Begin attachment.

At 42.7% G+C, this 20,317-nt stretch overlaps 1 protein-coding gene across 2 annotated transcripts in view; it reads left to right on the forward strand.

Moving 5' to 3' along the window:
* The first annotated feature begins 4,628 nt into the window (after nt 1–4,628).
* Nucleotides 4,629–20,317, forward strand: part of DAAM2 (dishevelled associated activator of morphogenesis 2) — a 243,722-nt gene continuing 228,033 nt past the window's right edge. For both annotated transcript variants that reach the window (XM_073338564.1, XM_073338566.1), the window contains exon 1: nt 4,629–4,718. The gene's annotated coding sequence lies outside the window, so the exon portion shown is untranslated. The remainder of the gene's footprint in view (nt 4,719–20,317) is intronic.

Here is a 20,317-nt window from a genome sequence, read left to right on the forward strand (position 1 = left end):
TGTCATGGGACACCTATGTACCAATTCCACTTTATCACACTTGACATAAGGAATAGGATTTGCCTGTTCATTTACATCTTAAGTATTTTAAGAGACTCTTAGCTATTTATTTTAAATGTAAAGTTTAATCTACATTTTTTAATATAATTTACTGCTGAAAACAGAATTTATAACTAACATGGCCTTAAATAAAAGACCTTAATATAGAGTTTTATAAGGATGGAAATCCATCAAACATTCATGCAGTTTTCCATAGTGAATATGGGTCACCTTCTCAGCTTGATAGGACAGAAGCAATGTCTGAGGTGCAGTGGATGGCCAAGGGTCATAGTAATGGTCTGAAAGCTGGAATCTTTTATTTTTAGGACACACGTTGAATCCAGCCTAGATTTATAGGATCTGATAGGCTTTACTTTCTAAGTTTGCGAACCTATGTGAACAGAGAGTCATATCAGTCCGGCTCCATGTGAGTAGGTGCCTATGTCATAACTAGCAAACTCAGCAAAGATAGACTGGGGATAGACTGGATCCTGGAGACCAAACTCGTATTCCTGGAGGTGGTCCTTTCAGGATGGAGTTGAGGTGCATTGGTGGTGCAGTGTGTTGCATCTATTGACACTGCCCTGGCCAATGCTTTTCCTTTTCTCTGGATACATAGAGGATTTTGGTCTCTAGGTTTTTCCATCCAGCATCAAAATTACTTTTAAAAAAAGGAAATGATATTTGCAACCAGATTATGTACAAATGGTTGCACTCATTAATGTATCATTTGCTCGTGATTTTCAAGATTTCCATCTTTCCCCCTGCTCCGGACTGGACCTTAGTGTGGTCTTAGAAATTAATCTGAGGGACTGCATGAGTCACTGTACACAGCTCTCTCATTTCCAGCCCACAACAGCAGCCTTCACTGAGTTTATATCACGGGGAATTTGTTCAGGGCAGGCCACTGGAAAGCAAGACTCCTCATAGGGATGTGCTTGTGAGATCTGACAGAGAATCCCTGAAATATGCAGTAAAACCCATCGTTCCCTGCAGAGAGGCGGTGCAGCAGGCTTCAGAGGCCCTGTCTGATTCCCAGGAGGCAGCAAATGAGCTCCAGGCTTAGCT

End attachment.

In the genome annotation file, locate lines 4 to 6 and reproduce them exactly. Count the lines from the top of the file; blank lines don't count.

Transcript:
* Nucleotides 4,629–20,317, forward strand: part of DAAM2 (dishevelled associated activator of morphogenesis 2) — a 243,722-nt gene continuing 228,033 nt past the window's right edge. For both annotated transcript variants that reach the window (XM_073338564.1, XM_073338566.1), the window contains exon 1: nt 4,629–4,718. The gene's annotated coding sequence lies outside the window, so the exon portion shown is untranslated. The remainder of the gene's footprint in view (nt 4,719–20,317) is intronic.

Here is a 20,317-nt window from a genome sequence, read left to right on the forward strand (position 1 = left end):
TGTCATGGGACACCTATGTACCAATTCCACTTTATCACACTTGACATAAGGAATAGGATTTGCCTGTTCATTTACATCTTAAGTATTTTAAGAGACTCTTAGCTATTTATTTTAAATGTAAAGTTTAATCTACATTTTTTAATATAATTTACTGCTGAAAACAGAATTTATAACTAACATGGCCTTAAATAAAAGACCTTAATATAGAGTTTTATAAGGATGGAAATCCATCAAACATTCATGCAGTTTTCCATAGTGAATATGGGTCACCTTCTCAGCTTGATAGGACAGAAGCAATGTCTGAGGTGCAGTGGATGGCCAAGGGTCATAGTAATGGTCTGAAAGCTGGAATCTTTTATTTTTAGGACACACGTTGAATCCAGCCTAGATTTATAGGATCTGATAGGCTTTACTTTCTAAGTTTGCGAACCTATGTGAACAGAGAGTCATATCAGTCCGGCTCCATGTGAGTAGGTGCCTATGTCATAACTAGCAAACTCAGCAAAGATAGACTGGGGATAGACTGGATCCTGGAGACCAAACTCGTATTCCTGGAGGTGGTCCTTTCAGGATGGAGTTGAGGTGCATTGGTGGTGCAGTGTGTTGCATCTATTGACACTGCCCTGGCCAATGCTTTTCCTTTTCTCTGGATACATAGAGGATTTTGGTCTCTAGGTTTTTCCATCCAGCATCAAAATTACTTTTAAAAAAAGGAAATGATATTTGCAACCAGATTATGTACAAATGGTTGCACTCATTAATGTATCATTTGCTCGTGATTTTCAAGATTTCCATCTTTCCCCCTGCTCCGGACTGGACCTTAGTGTGGTCTTAGAAATTAATCTGAGGGACTGCATGAGTCACTGTACACAGCTCTCTCATTTCCAGCCCACAACAGCAGCCTTCACTGAGTTTATATCACGGGGAATTTGTTCAGGGCAGGCCACTGGAAAGCAAGACTCCTCATAGGGATGTGCTTGTGAGATCTGACAGAGAATCCCTGAAATATGCAGTAAAACCCATCGTTCCCTGCAGAGAGGCGGTGCAGCAGGCTTCAGAGGCCCTGTCTGATTCCCAGGAGGCAGCAAATGAGCTCCAGGCTTAGCT